ravens within a 12 square mile area at Moose, Wyoming between 1947 and 
1975. Houston (1968) suggested that an abundant artificial food 
source provided by park service garbage dumps might be maintaining an 
artificially high raven population. McBee (1937), White and Cade 
(1971), and Ferguson et al. (1976) mentioned that ravens were extend- 
ing their range and numbers by using artificial nesting structures 
such as abandoned buildings, oil derricks, and windmills. 



Courtship and Territory Occupancy 

Common ravens show great fidelity to nesting sites. Ratcliffe 
(1962) found raven populations in England to be stable from year to 
year, and White and Cade (1971) described active raven nesting sites 
in Utah that had been occupied as early as the 1920' s. Smith and 
Murphy (1973) found that the raven showed the greatest population 
stability on their Utah study area, with four pairs of ravens 
occupying their respective territories for four consecutive years. 
Bendire (1895) mentioned that ravens became attached to a nesting 
sight and nested there each year even though their eggs or young were 
taken away during successive seasons. Ratcliffe (1962) observed that 
nesting cliffs would often remain occupied in successive years even 
after being robbed or destroyed annually. In Virginia, Murray (1935) 
reported that nesting cliffs are used year after year and that one 
nest was visited every year for 11 years without driving the birds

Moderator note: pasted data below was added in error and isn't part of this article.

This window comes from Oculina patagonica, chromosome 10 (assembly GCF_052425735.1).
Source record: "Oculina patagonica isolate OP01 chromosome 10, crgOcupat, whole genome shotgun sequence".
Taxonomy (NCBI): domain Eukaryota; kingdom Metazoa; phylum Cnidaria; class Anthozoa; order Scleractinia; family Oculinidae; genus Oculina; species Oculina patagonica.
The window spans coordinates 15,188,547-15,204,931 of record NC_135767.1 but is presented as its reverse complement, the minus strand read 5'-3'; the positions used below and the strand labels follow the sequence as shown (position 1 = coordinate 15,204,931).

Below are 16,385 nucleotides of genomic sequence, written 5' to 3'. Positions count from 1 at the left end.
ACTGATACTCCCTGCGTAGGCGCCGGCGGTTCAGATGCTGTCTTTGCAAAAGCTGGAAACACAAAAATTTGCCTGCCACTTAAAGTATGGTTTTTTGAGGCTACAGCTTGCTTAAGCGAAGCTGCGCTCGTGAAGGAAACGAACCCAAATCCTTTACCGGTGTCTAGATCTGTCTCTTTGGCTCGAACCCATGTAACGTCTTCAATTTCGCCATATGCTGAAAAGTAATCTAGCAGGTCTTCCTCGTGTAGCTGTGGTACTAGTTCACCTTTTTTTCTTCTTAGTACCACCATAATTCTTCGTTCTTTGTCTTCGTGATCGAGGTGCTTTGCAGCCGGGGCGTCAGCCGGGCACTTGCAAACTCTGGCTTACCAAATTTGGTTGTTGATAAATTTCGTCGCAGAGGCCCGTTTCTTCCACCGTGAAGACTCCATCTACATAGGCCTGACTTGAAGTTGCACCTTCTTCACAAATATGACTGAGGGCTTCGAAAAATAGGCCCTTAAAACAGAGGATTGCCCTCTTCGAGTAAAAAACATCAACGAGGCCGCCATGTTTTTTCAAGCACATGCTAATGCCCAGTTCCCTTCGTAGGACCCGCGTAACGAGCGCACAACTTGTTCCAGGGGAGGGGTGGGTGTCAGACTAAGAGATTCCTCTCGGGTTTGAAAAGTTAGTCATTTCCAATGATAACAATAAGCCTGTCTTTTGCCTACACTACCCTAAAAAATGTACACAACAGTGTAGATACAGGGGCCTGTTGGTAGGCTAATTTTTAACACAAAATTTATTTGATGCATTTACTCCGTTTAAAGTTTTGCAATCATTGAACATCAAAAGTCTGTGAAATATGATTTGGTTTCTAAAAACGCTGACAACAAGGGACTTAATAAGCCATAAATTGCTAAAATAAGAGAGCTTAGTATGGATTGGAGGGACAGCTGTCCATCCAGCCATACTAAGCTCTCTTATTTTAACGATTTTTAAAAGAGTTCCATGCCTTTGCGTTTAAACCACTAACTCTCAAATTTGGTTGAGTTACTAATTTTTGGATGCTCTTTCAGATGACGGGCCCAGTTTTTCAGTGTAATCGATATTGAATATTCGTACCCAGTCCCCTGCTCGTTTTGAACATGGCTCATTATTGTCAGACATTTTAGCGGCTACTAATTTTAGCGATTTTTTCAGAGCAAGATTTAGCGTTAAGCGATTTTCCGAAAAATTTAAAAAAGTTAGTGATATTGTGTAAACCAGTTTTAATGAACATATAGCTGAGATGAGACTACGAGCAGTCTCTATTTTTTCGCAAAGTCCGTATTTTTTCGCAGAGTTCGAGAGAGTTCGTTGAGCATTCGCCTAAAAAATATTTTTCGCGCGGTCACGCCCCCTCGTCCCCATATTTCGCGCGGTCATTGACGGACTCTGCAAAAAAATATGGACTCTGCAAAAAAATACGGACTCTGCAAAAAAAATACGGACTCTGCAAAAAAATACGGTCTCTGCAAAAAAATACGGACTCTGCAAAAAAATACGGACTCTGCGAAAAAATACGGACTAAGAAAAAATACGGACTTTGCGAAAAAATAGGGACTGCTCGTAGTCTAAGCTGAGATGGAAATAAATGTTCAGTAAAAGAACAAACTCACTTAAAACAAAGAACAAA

away. Jones (1935) reported that a pair occupied the same cliff for 
14 years. 

Mating generally occurs among ravens during the second or third 
year. Pairs tend to stay away from other ravens throughout the year 
(Jollie, 1976), although they may frequent communal roosts in the late 
fall and winter months (Conner et al. , 1976). They mate for life, 
possibly because of this real or relative isolation, although Jollie 
(1976) believed that exchange of mates occurs more often than is 
reported in the literature. Both Lorenz (1970) and Jollie (1976) 
observed that some raven pairs were "happier" than others and attri- 
buted this to their individualistic behavior. Tufts (1916) shot the 
female of a nesting pair in Nova Scotia, and within 10 days, the male 
had a new mate and had continued nesting. 

Courtship displays begin in February (Harlow, 1922; Zirrer, 1945; 
Dorn, 1972; Brown, 1974). This consists of pursuit flights, aerial